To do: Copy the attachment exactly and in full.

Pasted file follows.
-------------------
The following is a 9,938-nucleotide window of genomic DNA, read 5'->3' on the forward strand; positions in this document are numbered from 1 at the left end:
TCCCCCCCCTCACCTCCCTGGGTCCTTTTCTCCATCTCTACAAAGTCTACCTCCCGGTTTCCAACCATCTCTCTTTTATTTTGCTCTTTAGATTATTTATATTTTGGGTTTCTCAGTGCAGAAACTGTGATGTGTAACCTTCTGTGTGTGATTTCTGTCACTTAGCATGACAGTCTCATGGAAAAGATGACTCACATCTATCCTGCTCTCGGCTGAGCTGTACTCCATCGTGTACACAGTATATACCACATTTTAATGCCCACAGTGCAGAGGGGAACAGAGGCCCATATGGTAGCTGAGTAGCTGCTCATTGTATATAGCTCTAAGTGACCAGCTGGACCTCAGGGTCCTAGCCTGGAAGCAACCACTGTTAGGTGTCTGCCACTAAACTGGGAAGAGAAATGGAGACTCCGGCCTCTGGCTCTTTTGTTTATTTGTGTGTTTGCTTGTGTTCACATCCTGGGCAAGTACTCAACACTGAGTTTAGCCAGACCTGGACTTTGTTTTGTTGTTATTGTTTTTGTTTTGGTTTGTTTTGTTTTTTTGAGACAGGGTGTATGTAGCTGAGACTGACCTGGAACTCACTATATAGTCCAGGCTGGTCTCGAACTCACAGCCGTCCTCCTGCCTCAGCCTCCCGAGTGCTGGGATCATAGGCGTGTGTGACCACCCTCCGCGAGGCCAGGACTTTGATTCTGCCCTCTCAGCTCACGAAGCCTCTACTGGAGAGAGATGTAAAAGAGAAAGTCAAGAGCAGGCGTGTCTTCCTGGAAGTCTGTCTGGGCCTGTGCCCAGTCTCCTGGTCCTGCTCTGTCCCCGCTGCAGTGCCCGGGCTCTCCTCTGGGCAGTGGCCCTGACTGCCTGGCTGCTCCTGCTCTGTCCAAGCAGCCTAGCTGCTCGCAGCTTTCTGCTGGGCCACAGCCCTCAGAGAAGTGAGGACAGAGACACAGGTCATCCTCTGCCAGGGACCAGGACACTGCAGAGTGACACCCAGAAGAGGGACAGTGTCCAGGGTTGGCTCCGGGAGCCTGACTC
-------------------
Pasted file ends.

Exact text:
The following is a 9,938-nucleotide window of genomic DNA, read 5'->3' on the forward strand; positions in this document are numbered from 1 at the left end:
TCCCCCCCCTCACCTCCCTGGGTCCTTTTCTCCATCTCTACAAAGTCTACCTCCCGGTTTCCAACCATCTCTCTTTTATTTTGCTCTTTAGATTATTTATATTTTGGGTTTCTCAGTGCAGAAACTGTGATGTGTAACCTTCTGTGTGTGATTTCTGTCACTTAGCATGACAGTCTCATGGAAAAGATGACTCACATCTATCCTGCTCTCGGCTGAGCTGTACTCCATCGTGTACACAGTATATACCACATTTTAATGCCCACAGTGCAGAGGGGAACAGAGGCCCATATGGTAGCTGAGTAGCTGCTCATTGTATATAGCTCTAAGTGACCAGCTGGACCTCAGGGTCCTAGCCTGGAAGCAACCACTGTTAGGTGTCTGCCACTAAACTGGGAAGAGAAATGGAGACTCCGGCCTCTGGCTCTTTTGTTTATTTGTGTGTTTGCTTGTGTTCACATCCTGGGCAAGTACTCAACACTGAGTTTAGCCAGACCTGGACTTTGTTTTGTTGTTATTGTTTTTGTTTTGGTTTGTTTTGTTTTTTTGAGACAGGGTGTATGTAGCTGAGACTGACCTGGAACTCACTATATAGTCCAGGCTGGTCTCGAACTCACAGCCGTCCTCCTGCCTCAGCCTCCCGAGTGCTGGGATCATAGGCGTGTGTGACCACCCTCCGCGAGGCCAGGACTTTGATTCTGCCCTCTCAGCTCACGAAGCCTCTACTGGAGAGAGATGTAAAAGAGAAAGTCAAGAGCAGGCGTGTCTTCCTGGAAGTCTGTCTGGGCCTGTGCCCAGTCTCCTGGTCCTGCTCTGTCCCCGCTGCAGTGCCCGGGCTCTCCTCTGGGCAGTGGCCCTGACTGCCTGGCTGCTCCTGCTCTGTCCAAGCAGCCTAGCTGCTCGCAGCTTTCTGCTGGGCCACAGCCCTCAGAGAAGTGAGGACAGAGACACAGGTCATCCTCTGCCAGGGACCAGGACACTGCAGAGTGACACCCAGAAGAGGGACAGTGTCCAGGGTTGGCTCCGGGAGCCTGACTC